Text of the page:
Praise be to the cancer gods, for turning their ugly heads from us. Remind me to pick up a free-range, sacrificial goat next time I’m at Whole Foods.


10 Good Reasons to Play Hooky


For the second year in a row, we forced our daughters into truancy for the first week of school.

Well, actually, we didn’t have to do much forcing. They willingly agreed to it.

The thing is, every year since Alastair was four years old, he and his family have spent the week before Labor Day at Sandy Island, a YMCA family camp in New Hampshire, on Lake Winnipesaukee. When people ask me to describe it, my quick version is “like the place in Dirty Dancing, except way more rustic, and no dance classes with Johnny Castle, alas.”

The slightly longer version is that it’s summer camp for grown-ups: You stay in a cabin (with your family), you have to walk outside to get to the lav, you eat your meals in a dining hall, and can do things ranging from swimming to crafts to tennis to frisbee golf to boating to  just sitting by the lake and reading your heart out (my favorite). What’s extra cool about the place is that the same families tend to come back for the same week, year after year. So going there is really part vacation, part reunion.

I’ve been going with Alastair to Sandy ever since we were college sweethearts, aeons ago, and have only missed a handful of weeks in all that time: twice when we were “on a break” and twice when we were living in Iowa. Even during the first summer of Clio’s treatment, Alastair and I each managed to go up for a couple of days, tag-teaming, while Elsa stayed there the whole time.

It’s a wonderful tradition – something we, and now the girls, look forward to every year. So you can imagine our annoyance when, last year, we moved to a town where school starts before Labor Day. Continue reading


Family Bear Night and Other 8-Year-Old Delights

FullSizeRender-7I love having 8-year-olds. I mean, yes, the number itself sort of makes me cringe, because MY BABIES! Where have my babies gone?!! They’re about to move from the k-2 grouping, which still has a toe in little-kid-dom, to the 3-5 realm, which is solidly big-kid territory — and the last gasp of childhood before (gulp) adolescence.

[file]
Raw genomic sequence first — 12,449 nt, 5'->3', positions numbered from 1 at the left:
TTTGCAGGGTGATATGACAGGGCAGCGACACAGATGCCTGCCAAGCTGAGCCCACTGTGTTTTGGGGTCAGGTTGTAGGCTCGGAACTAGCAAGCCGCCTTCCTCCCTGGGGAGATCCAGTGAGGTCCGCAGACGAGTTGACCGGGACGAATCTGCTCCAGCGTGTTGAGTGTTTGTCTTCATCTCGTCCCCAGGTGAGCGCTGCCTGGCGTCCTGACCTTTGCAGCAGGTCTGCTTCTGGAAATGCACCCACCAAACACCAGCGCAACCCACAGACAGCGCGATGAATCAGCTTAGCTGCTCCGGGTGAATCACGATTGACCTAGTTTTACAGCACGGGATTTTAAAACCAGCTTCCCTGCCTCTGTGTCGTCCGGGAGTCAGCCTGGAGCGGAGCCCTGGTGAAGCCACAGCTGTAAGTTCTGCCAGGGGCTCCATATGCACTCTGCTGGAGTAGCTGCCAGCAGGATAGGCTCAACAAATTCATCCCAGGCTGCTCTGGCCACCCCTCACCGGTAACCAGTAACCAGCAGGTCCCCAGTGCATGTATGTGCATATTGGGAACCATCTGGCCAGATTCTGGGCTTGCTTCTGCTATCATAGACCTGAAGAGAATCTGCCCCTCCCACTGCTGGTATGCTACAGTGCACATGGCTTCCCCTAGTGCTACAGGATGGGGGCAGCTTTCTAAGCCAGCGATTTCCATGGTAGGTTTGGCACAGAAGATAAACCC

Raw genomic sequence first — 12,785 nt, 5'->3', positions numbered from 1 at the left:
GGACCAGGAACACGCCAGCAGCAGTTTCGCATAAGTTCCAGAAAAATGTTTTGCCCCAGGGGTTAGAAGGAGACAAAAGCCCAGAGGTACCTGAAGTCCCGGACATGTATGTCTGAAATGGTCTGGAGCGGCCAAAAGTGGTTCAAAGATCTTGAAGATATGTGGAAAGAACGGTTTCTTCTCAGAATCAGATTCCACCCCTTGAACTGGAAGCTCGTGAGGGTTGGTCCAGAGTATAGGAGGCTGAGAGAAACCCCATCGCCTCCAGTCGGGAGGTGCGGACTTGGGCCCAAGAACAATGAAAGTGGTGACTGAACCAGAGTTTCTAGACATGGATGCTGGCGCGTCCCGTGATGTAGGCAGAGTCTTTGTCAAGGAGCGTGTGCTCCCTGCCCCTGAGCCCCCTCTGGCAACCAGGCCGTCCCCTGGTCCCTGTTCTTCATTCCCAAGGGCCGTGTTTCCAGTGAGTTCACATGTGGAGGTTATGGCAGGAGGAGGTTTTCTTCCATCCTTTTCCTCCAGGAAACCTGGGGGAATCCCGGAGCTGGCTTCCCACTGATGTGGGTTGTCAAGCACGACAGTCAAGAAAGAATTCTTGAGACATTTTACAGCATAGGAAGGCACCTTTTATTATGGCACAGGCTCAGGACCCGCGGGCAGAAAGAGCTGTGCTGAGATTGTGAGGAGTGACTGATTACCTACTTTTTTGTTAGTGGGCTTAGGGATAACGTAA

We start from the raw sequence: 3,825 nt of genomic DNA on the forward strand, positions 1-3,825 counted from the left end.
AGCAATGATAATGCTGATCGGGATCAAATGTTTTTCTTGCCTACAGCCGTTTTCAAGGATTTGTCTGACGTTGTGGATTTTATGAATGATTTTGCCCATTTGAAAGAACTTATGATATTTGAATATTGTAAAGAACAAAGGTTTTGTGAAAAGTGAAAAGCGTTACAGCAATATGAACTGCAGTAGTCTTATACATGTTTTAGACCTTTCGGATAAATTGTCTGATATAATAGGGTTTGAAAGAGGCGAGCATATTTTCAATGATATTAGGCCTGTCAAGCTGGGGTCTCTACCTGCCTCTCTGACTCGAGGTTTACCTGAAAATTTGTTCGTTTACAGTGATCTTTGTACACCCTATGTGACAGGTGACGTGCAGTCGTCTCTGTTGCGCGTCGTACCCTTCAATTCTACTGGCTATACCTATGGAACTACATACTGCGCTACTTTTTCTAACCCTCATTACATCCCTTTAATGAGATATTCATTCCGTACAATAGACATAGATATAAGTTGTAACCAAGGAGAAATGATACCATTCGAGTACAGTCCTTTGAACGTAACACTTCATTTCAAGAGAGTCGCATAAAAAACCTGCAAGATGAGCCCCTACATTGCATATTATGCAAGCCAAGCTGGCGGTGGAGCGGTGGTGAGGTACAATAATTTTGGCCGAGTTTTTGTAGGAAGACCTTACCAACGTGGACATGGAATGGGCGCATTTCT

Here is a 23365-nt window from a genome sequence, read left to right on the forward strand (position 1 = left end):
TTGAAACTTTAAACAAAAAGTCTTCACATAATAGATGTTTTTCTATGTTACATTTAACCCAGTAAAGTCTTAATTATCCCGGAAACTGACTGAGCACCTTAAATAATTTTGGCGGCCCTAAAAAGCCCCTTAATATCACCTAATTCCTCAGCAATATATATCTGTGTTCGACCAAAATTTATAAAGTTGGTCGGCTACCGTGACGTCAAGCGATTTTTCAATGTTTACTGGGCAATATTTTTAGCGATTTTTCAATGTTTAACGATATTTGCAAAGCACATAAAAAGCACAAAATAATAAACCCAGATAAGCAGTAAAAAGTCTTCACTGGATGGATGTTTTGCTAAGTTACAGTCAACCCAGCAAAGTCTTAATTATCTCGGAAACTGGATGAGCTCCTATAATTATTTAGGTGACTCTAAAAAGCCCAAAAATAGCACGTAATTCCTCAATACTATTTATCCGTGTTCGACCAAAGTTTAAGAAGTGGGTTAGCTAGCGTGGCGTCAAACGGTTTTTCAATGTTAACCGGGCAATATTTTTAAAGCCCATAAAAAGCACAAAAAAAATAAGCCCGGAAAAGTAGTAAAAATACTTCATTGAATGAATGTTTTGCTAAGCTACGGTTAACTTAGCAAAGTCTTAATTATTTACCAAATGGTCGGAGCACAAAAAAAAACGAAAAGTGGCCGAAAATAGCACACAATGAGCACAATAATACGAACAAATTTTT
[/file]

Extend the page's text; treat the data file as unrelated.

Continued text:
But for the moment, they’re at an age that straddles the imaginative sweetness of early childhood and the feisty independence and intellectual blossoming of later childhood that totally rocks.

Case in point: Family Bear Night.

Clio came up with this idea a couple of months ago. I think maybe it was on a Taco Tuesday (or Wednesday or Thursday, as our taco nights tend not to stick to a certain night). Tacos are a new addition to our dinner meal rotation. The girls had them at a friend’s house a while back, and begged me to make them, so after hemming and hawing a bit, I did, and you know what? Tacos are awesome. Old school with the kit and those hard shells and everything, just like Mom used to buy, with the modern twist of grass-fed sustainable blah blah blah beef because the environment. (Don’t start telling me how great tofu and kale tacos are or whatever. Seriously. Give me this one thing.)

Back to family bear night. When Clio brought it up and we said, “huh?” she explained that Family Bear Night meant having gummi bears for dessert, and “other bear stuff.” Our endearment for Clio has always been “Clio-bear” or just “bear” so I think she feels a special bond with these animals. But this Bear Night concept was pretty hazy, and we thought it would kind of fizzle out.

It didn’t, though. Clio kept pushing us to set a date, we kept pushing for details, and eventually it all came together.

Elsa created the decor, and a game of Pin the Fish in the Bear’s Mouth, which was a big hit. (Note natural leaf-crafted holder for the paper fish.)